Viscous, Vindictive Gossip
I received a call from a friend recently. She was rather upset and needed to vent. She was dining with a group of work associates when she learned that another individual was spreading viscous gossip about her. She had every right to be upset. The story that this other person was spreading was untrue. How do I know that the gossip was untrue? Both my husband and I were there and we were an integral part of this particular situation. The offending gossiper was also there, but was not directly involved, to be more precise, the gossiper was not there for the telephone, and subsequent in-person, conversations. The gossiper took untrue information fed to them from yet another individual, who was also on site, and decided that they needed to spread the information around. Therefore, because my husband and I were directly involved in this particular situation, I feel relatively sure that the said offender is spreading pretty much the same viscous gossip about us.
Their goal? Perhaps to feel superior. Perhaps to make themselves look better. Perhaps to make them feel wanted. Perhaps to make them feel good about themselves. Perhaps to feel like they are included, part of the group. Perhaps to feel like judge and jury. Perhaps to ingratiate, or align, themselves to those that they believe are in power, or to those they feel might further their career, at the expense of others. Or maybe this individual likes to “stir things up.” In the article entitled “Psychologists Explain How to Stop Gossip Immediately” Sharon Schweitzer, CEO and founder of Protocol & Etiquette Worldwide says: “Spreading a malicious rumor doesn’t just hurt the subject of the gossip, but it makes the person gossiping look bad in a rude and immature way.” The article continues: “Granted, the instinct to gossip can be tempting. This is especially true if there is some sort of individual vendetta against someone else.”*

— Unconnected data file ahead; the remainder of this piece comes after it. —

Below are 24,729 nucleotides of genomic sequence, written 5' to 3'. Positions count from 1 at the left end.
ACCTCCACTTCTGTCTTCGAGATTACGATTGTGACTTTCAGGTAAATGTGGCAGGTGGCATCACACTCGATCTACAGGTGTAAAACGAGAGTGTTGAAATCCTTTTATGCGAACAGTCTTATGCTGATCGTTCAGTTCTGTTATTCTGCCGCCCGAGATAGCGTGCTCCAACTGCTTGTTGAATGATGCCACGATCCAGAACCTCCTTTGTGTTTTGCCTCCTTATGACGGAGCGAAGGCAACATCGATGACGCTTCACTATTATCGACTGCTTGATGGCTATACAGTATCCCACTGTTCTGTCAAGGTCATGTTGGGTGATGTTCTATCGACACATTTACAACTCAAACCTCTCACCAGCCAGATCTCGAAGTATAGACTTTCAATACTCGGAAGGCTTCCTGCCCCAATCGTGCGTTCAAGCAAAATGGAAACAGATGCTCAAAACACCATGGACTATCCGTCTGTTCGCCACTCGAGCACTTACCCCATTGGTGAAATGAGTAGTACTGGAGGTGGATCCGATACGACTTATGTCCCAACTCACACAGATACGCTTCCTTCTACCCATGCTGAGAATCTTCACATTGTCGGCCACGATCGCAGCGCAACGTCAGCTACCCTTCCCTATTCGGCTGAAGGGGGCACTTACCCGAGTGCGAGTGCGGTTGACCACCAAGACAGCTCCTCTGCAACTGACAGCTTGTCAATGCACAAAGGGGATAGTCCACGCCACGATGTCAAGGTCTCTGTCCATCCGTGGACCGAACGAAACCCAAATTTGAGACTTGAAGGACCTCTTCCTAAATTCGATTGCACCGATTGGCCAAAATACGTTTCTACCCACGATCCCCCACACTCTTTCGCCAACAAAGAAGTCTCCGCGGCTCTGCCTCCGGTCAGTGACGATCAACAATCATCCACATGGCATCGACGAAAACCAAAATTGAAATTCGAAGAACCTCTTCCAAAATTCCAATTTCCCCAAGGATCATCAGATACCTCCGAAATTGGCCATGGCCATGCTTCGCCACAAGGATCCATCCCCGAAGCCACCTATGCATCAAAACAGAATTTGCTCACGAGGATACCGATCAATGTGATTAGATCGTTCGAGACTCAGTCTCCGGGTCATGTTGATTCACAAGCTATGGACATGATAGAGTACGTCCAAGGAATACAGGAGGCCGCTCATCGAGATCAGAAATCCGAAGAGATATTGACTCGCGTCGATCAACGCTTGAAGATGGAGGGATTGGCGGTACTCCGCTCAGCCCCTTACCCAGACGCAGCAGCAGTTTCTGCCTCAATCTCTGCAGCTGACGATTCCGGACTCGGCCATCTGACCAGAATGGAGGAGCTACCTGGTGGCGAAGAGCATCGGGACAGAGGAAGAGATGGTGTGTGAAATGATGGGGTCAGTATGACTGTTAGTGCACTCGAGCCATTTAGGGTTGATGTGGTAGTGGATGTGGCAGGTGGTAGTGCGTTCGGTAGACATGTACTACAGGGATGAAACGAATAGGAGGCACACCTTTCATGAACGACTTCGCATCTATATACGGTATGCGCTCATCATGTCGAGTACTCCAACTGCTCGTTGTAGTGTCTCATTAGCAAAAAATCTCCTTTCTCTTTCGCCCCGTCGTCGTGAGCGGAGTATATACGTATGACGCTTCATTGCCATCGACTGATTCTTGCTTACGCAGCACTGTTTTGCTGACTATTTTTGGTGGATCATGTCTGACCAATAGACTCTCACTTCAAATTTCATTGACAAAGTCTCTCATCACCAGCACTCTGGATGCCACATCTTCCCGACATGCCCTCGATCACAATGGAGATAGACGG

Having worked in the corporate world for over 25 years, I’ve seen this situation play out time and time again. And, it’s repeating itself in my current work life. Workplace drama, attempting to position oneself at the expense of another, is draining to say the least. It mires all involved in the mud, and it makes me feel angry. I want nothing to do with these individuals. If I have to work with them, I try to do so with integrity. But, to be honest, these kinds of people have a way to get “under my skin.” It takes very hard work to not let the viscous gossiper get the better of me. Often I don’t succeed. And, it reminds me of the saying that I heard years ago: “When you’re up to your neck in alligators it’s hard to remember that your original objective is to drain the swamp.”
I too have people to whom I vent about situations that directly involve me. My tendency is to go first to those trusted sources, instead of taking the situation to God in prayer. Going to God in prayer, should always be my first reaction. Asking God for peace and guidance can bring us a greater understanding. The words of King David in Psalm 17 provide great counsel: